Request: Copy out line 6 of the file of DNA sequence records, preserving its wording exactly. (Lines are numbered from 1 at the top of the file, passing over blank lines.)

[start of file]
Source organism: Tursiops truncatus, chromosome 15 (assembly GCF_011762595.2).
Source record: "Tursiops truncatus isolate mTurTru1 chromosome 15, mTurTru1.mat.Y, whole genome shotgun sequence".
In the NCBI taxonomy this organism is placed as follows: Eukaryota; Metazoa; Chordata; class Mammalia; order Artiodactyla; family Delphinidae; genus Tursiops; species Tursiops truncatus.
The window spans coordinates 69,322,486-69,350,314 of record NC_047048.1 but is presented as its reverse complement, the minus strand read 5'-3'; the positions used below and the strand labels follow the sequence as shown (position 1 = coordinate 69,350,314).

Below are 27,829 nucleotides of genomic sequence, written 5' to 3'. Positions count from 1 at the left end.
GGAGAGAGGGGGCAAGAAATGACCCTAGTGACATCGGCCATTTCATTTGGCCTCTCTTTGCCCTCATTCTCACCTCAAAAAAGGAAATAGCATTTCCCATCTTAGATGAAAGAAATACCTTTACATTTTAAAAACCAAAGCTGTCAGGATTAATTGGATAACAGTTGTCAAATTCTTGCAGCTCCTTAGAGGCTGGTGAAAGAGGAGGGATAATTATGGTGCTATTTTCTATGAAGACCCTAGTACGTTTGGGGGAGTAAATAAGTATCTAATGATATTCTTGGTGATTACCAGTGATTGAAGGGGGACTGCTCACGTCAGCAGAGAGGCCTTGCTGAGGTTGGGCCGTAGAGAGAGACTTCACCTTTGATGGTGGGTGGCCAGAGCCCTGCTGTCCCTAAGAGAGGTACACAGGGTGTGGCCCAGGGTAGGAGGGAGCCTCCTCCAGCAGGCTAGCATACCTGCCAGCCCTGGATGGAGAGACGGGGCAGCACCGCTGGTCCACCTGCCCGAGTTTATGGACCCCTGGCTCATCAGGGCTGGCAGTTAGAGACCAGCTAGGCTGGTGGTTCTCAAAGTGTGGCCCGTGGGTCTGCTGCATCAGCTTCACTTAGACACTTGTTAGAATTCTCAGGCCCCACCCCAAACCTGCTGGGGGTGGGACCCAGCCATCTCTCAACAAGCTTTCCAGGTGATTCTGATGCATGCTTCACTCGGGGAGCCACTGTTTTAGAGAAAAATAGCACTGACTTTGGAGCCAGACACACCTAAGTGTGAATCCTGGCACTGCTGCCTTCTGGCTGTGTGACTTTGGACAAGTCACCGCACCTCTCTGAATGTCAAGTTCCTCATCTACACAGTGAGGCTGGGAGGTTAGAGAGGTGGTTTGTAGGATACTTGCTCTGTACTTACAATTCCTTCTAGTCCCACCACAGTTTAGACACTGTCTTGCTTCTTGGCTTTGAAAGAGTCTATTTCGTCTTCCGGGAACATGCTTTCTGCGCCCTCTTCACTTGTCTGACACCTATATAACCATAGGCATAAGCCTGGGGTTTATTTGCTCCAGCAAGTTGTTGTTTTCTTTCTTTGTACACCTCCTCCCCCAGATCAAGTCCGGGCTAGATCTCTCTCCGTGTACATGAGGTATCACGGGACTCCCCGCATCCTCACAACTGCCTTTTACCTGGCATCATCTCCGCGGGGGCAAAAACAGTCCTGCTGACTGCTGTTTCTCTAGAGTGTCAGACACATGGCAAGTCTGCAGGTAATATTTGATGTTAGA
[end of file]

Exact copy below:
GGAGAGAGGGGGCAAGAAATGACCCTAGTGACATCGGCCATTTCATTTGGCCTCTCTTTGCCCTCATTCTCACCTCAAAAAAGGAAATAGCATTTCCCATCTTAGATGAAAGAAATACCTTTACATTTTAAAAACCAAAGCTGTCAGGATTAATTGGATAACAGTTGTCAAATTCTTGCAGCTCCTTAGAGGCTGGTGAAAGAGGAGGGATAATTATGGTGCTATTTTCTATGAAGACCCTAGTACGTTTGGGGGAGTAAATAAGTATCTAATGATATTCTTGGTGATTACCAGTGATTGAAGGGGGACTGCTCACGTCAGCAGAGAGGCCTTGCTGAGGTTGGGCCGTAGAGAGAGACTTCACCTTTGATGGTGGGTGGCCAGAGCCCTGCTGTCCCTAAGAGAGGTACACAGGGTGTGGCCCAGGGTAGGAGGGAGCCTCCTCCAGCAGGCTAGCATACCTGCCAGCCCTGGATGGAGAGACGGGGCAGCACCGCTGGTCCACCTGCCCGAGTTTATGGACCCCTGGCTCATCAGGGCTGGCAGTTAGAGACCAGCTAGGCTGGTGGTTCTCAAAGTGTGGCCCGTGGGTCTGCTGCATCAGCTTCACTTAGACACTTGTTAGAATTCTCAGGCCCCACCCCAAACCTGCTGGGGGTGGGACCCAGCCATCTCTCAACAAGCTTTCCAGGTGATTCTGATGCATGCTTCACTCGGGGAGCCACTGTTTTAGAGAAAAATAGCACTGACTTTGGAGCCAGACACACCTAAGTGTGAATCCTGGCACTGCTGCCTTCTGGCTGTGTGACTTTGGACAAGTCACCGCACCTCTCTGAATGTCAAGTTCCTCATCTACACAGTGAGGCTGGGAGGTTAGAGAGGTGGTTTGTAGGATACTTGCTCTGTACTTACAATTCCTTCTAGTCCCACCACAGTTTAGACACTGTCTTGCTTCTTGGCTTTGAAAGAGTCTATTTCGTCTTCCGGGAACATGCTTTCTGCGCCCTCTTCACTTGTCTGACACCTATATAACCATAGGCATAAGCCTGGGGTTTATTTGCTCCAGCAAGTTGTTGTTTTCTTTCTTTGTACACCTCCTCCCCCAGATCAAGTCCGGGCTAGATCTCTCTCCGTGTACATGAGGTATCACGGGACTCCCCGCATCCTCACAACTGCCTTTTACCTGGCATCATCTCCGCGGGGGCAAAAACAGTCCTGCTGACTGCTGTTTCTCTAGAGTGTCAGACACATGGCAAGTCTGCAGGTAATATTTGATGTTAGA